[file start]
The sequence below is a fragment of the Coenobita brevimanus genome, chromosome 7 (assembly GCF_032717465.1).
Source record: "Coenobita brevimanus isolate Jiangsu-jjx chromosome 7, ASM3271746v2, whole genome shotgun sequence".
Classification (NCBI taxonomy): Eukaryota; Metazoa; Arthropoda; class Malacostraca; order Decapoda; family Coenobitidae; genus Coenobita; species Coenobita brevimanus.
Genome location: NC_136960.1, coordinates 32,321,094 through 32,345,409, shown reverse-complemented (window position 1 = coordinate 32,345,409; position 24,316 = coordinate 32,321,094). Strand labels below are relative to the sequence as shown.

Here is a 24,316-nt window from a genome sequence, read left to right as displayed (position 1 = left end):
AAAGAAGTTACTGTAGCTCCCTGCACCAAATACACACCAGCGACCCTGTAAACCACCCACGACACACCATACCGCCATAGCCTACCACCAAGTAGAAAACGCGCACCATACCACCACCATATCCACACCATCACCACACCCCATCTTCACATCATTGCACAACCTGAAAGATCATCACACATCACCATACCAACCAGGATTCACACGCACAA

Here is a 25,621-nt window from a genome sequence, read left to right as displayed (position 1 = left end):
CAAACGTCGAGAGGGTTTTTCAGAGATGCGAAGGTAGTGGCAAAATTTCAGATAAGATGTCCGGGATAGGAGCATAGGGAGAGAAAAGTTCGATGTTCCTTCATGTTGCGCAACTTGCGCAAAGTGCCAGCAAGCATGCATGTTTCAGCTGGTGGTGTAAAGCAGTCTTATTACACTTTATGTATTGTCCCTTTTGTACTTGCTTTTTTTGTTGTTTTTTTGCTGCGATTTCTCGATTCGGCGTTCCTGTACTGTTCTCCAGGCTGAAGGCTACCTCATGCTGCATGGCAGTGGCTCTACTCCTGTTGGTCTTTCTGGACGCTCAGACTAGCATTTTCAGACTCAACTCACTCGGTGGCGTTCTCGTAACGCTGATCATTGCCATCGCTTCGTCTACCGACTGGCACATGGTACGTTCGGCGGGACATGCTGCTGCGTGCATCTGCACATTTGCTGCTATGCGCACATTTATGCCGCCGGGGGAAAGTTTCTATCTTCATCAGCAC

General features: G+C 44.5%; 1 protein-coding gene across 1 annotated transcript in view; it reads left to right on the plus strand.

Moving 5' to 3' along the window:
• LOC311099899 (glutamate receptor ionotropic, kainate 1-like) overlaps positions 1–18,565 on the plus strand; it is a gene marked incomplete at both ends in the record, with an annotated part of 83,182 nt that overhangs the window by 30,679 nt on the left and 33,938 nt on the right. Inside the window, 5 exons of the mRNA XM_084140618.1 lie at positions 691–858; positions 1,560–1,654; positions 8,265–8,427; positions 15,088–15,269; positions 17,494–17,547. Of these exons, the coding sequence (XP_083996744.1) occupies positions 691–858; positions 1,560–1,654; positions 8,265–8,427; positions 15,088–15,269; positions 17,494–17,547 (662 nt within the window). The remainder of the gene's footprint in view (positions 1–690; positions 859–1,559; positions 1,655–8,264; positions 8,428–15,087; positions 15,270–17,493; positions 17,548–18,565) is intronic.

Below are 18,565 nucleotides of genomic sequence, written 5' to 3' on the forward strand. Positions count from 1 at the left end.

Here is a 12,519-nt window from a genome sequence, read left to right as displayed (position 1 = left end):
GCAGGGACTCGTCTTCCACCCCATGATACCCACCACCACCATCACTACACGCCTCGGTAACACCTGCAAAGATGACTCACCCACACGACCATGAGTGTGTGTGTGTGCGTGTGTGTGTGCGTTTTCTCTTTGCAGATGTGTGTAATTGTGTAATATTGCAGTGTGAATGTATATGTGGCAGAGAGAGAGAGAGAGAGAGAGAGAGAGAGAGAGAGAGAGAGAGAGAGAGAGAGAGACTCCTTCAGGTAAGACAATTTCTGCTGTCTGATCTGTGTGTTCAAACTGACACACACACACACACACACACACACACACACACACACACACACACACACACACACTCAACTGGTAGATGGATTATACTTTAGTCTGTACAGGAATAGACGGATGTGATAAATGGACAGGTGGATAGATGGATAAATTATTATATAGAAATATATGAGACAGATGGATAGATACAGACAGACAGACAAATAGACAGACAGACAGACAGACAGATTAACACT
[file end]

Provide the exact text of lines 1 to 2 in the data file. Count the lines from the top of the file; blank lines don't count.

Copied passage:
The sequence below is a fragment of the Coenobita brevimanus genome, chromosome 7 (assembly GCF_032717465.1).
Source record: "Coenobita brevimanus isolate Jiangsu-jjx chromosome 7, ASM3271746v2, whole genome shotgun sequence".